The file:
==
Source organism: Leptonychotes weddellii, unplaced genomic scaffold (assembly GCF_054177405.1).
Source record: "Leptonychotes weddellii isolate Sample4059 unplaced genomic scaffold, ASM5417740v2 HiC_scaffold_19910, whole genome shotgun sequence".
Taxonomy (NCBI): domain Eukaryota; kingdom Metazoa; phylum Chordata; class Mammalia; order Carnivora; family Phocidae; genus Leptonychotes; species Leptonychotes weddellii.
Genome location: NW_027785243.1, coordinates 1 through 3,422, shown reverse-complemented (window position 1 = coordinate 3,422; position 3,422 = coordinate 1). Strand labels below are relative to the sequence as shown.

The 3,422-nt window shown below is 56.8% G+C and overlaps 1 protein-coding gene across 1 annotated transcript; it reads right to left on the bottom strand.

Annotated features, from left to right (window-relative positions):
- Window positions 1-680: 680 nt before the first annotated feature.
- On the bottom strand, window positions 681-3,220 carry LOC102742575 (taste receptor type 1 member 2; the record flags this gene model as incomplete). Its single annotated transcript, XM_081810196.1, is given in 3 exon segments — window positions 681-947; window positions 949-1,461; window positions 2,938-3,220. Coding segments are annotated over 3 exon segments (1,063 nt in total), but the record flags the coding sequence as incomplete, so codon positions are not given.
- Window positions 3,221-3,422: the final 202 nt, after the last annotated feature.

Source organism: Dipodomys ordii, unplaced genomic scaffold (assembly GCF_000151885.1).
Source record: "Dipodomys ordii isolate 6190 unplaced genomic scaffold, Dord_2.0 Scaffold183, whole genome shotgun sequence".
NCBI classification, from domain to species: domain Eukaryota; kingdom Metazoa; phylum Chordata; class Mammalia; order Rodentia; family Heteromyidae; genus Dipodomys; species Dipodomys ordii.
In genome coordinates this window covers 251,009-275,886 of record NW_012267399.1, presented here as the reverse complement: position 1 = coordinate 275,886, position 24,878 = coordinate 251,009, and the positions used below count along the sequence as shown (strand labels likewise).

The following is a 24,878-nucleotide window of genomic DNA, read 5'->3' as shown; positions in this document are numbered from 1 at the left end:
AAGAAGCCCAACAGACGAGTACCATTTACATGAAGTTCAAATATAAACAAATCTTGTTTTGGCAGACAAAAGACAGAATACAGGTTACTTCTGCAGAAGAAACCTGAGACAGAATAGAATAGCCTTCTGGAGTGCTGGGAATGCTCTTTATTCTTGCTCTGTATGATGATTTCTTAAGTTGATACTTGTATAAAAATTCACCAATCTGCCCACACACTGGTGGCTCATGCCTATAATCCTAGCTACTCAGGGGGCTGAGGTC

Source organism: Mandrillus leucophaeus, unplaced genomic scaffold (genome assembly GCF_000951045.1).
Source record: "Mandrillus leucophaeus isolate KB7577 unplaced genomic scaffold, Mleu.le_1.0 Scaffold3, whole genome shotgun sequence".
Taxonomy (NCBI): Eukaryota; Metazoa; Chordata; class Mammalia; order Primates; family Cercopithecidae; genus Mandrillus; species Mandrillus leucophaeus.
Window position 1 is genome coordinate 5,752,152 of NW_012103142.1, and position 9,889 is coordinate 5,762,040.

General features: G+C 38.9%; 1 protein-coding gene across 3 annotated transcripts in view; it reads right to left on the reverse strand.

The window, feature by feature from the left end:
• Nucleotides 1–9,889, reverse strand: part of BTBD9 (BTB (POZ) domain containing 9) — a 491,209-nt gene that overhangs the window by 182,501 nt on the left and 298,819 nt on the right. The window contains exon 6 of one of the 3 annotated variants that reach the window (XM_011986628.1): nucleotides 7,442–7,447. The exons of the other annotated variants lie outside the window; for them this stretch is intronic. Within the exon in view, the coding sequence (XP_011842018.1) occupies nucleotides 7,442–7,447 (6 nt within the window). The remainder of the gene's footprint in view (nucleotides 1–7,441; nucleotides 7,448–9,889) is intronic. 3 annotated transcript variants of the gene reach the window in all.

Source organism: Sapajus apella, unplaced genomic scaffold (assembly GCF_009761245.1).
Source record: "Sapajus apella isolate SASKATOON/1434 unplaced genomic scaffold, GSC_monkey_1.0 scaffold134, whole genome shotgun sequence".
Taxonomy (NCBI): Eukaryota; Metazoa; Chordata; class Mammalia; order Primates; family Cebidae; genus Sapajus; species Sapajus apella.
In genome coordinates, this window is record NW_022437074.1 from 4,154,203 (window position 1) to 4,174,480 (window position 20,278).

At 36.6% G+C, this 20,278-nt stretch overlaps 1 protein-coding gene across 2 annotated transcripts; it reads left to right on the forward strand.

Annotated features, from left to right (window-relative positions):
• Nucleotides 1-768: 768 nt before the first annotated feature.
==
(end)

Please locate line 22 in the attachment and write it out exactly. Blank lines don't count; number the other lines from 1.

• Nucleotides 1–9,889, reverse strand: part of BTBD9 (BTB (POZ) domain containing 9) — a 491,209-nt gene that overhangs the window by 182,501 nt on the left and 298,819 nt on the right. The window contains exon 6 of one of the 3 annotated variants that reach the window (XM_011986628.1): nucleotides 7,442–7,447. The exons of the other annotated variants lie outside the window; for them this stretch is intronic. Within the exon in view, the coding sequence (XP_011842018.1) occupies nucleotides 7,442–7,447 (6 nt within the window). The remainder of the gene's footprint in view (nucleotides 1–7,441; nucleotides 7,448–9,889) is intronic. 3 annotated transcript variants of the gene reach the window in all.